Employer Maxwell contends that his business is essentially local and that its effect on interstate commerce is de minimis. The record indicates that in the year preceding trial Maxwell's business purchased goods, materials and supplies valued in excess of $6,000 which originated outside of the state of California. Maxwell relies on Groneman v. International Brotherhood of Electrical Workers, Local 354, 177 F.2d 995 (10th Cir. 1949), which held that the use of $6,000 worth of material shipped in interstate commerce was insufficient to support the jurisdiction of the Board. This decision, however, seems to stand alone and is contrary to the others in this circuit and elsewhere. For example, in NLRB v. Inglewood Park Cemetery Association, 355 F.2d 448 (9th Cir.), cert. denied, sub nom. First Congregational Church v. NLRB, 384 U.S. 951, 86 S. Ct. 1572, 16 L. Ed. 2d 548 (1966), this court held that $3,000 worth of interstate purchases was not de minimis and did support jurisdiction. Accord: NLRB v. Aurora City Lines, Inc., 299 F.2d 229 (7th Cir. 1962) ($2,000 sufficient); Von Solbrig Hospital, Inc. v. NLRB, 465 F.2d 173 (7th Cir. 1972) ($1925 sufficient).

It is true that this court refused to uphold jurisdiction in Hiatt v. Schlecht, 400 F.2d 875 (9th Cir. 1968), where the record showed only that the employer during the years in question had used $5600-$8000 of plumbing fixtures assumed to have been originally produced in other states. In view of Congress's intent to exercise the full extent of its commerce power in the National Labor Relations Act, NLRB v. Reliance Fuel Oil Corp., 371 U.S. 224, 226, 83 S. Ct. 312, 313, 9 L. Ed. 2d 279 (1963); NLRB v. Children's Baptist Home, 576 F.2d 256, 258 n.1 (9th Cir. 1978), the ruling in Hiatt may be substantially eroded by the later decision of Daniel v. Paul, 395 U.S. 298, 89 S. Ct. 1697, 23 L. Ed. 2d 318 (1969). In any event, we find Hiatt distinguishable from the present case. While neither case disclosed any direct purchases by the employer from out-of-state sellers, the evidence now before us shows far more effect on intermediate commerce than that presented by the meagre record in Hiatt. Maxwell was shown not only to have purchased $6000 worth of goods originating in other states, but the particular goods were identified and shown to have been handled only by the importer before being delivered to Maxwell. A $1920 order of cement was procured by a local dealer from an out-of-state supplier and was delivered to Maxwell without the importer's having operated on or modified the goods in any way. Large insurance policies written by out-of-state companies were taken out on the business by Maxwell through local agents. In view of this record, we cannot say that a labor dispute in Maxwell's enterprise does not "affect commerce" within the expansive meaning of § 10(a) of the National Labor Relations Act, 29 U.S.C. § 160(a).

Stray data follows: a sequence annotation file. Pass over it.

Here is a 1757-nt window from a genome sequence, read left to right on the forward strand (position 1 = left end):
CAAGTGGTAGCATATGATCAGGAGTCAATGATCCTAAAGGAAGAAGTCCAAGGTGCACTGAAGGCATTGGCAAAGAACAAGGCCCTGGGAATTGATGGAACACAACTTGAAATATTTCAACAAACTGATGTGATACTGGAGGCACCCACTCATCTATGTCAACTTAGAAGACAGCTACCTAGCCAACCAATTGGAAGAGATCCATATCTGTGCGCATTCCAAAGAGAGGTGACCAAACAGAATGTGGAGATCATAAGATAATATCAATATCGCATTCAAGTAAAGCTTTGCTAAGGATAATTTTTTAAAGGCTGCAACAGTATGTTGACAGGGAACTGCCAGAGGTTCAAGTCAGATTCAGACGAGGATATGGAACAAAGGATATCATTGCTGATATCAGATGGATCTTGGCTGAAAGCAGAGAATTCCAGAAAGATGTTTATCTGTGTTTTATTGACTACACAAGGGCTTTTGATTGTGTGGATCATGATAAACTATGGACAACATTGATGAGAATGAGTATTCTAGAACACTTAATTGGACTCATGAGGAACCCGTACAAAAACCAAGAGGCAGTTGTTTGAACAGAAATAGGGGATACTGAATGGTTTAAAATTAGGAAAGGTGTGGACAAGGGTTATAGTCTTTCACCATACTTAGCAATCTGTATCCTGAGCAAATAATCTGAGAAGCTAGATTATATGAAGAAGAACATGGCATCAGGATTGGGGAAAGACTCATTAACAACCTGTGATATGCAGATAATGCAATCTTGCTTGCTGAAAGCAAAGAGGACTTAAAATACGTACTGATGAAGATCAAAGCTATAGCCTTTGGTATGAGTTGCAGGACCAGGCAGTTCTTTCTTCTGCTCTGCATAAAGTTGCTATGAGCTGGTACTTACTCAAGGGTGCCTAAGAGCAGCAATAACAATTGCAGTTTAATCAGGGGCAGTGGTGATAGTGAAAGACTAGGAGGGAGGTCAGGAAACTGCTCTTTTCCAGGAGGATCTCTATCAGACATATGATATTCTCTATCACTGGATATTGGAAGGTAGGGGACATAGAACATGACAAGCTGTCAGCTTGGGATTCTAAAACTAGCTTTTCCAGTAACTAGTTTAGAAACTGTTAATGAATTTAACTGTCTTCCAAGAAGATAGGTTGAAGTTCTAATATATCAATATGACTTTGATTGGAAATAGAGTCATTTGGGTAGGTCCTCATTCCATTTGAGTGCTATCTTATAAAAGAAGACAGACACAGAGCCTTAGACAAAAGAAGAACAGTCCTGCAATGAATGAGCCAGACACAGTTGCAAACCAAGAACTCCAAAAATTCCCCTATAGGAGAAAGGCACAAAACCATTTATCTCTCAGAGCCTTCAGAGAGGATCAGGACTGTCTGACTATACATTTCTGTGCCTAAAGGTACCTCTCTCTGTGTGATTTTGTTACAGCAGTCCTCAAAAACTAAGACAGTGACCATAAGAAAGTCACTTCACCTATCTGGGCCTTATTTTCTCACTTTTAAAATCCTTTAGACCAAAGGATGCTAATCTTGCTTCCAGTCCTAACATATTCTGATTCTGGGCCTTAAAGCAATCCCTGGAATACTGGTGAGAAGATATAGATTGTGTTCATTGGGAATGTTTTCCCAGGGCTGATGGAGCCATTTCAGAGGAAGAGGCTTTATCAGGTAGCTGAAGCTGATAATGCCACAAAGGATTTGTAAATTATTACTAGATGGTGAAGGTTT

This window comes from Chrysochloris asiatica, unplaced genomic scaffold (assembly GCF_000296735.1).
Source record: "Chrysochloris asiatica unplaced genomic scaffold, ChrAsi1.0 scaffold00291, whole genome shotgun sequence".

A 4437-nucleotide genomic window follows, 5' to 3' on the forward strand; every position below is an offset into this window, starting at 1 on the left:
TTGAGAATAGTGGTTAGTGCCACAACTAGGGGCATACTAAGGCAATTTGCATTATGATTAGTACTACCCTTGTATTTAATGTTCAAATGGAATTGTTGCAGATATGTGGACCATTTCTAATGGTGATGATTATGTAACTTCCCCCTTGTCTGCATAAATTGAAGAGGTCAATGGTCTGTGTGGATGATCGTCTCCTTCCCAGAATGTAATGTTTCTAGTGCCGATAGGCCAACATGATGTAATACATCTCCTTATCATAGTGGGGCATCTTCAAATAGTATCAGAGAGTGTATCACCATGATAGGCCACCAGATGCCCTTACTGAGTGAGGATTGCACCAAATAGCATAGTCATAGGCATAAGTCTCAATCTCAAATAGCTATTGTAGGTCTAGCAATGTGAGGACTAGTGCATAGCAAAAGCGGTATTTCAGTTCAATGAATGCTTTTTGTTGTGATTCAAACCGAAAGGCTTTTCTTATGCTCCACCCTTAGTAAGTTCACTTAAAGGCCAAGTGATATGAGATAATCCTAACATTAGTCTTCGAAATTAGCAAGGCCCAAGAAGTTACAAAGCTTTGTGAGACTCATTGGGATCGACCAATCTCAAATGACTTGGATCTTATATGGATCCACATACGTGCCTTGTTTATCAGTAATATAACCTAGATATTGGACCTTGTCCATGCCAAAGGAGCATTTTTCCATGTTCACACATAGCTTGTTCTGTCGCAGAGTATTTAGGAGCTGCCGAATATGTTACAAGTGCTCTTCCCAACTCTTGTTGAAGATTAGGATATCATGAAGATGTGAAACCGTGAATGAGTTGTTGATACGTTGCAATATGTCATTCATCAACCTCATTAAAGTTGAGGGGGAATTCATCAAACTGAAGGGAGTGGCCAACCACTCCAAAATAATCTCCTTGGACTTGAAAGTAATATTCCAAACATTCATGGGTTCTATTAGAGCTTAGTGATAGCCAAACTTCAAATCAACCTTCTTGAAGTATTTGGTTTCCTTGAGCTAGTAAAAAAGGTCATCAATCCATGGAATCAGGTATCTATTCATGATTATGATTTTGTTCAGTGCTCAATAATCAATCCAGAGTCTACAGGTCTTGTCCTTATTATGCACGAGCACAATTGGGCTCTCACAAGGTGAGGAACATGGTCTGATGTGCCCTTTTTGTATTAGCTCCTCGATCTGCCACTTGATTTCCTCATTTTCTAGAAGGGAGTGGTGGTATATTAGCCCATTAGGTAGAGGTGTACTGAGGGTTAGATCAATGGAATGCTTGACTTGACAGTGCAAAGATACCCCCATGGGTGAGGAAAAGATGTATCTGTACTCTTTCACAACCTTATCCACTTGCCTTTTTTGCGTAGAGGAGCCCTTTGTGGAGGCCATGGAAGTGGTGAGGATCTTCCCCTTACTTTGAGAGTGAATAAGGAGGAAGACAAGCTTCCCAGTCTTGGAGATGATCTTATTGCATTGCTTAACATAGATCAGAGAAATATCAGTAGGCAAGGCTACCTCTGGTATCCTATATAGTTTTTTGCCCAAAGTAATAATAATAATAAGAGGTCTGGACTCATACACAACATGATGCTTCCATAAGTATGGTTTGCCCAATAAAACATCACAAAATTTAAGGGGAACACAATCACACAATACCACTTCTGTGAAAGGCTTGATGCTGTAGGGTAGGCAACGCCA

Employer Maxwell suggests that the Board should have deferred its decision in favor of an arbitration proceeding to which the parties had agreed, but which they had not pursued to a conclusion. While the Board does have discretion to defer to an arbitration award, Spielberg Manufacturing Co., 112 NLRB 1080 (1955), this court has held that it may not defer the decision of the statutory charge unless the arbitral tribunal has clearly decided the unfair labor practice issue. Stephenson v. NLRB, 550 F.2d 535 (9th Cir. 1977). The Board was therefore justified in going forward with the present proceeding. See NLRB v. Thor Power Tool Co., 351 F.2d 584 (7th Cir. 1965).

The decision of the Administrative Law Judge and the Board regarding both violations of § 8(a) (1) is supported by substantial evidence. Enforcement is ordered.


We do not consider whether the Board applied the proper standard to decide whether the discharge violated the Act. Maxwell did not raise this issue before the Board or on appeal to this court. Therefore, under § 10(e) of the Act, 29 U.S.C. § 160(e), and 29 C.F.R. § 102.46, we may not consider the question. Detroit Edison Co. v. NLRB, 440 U.S. 301, 311 & n.10, 99 S. Ct. 1123, 1129 & n.10, 59 L. Ed. 2d 333 (1979); NLRB v. Seven-Up Bottling Co., 344, U.S. 344, 350, 73 S. Ct. 287, 290, 97 L. Ed. 377 (1953); NLRB v. Don Burgess Construction Corp., 596 F.2d 378, 389 (9th Cir.), cert. denied, 444 U.S. 940, 100 S. Ct. 293, 62 L. Ed. 2d 306 (1979)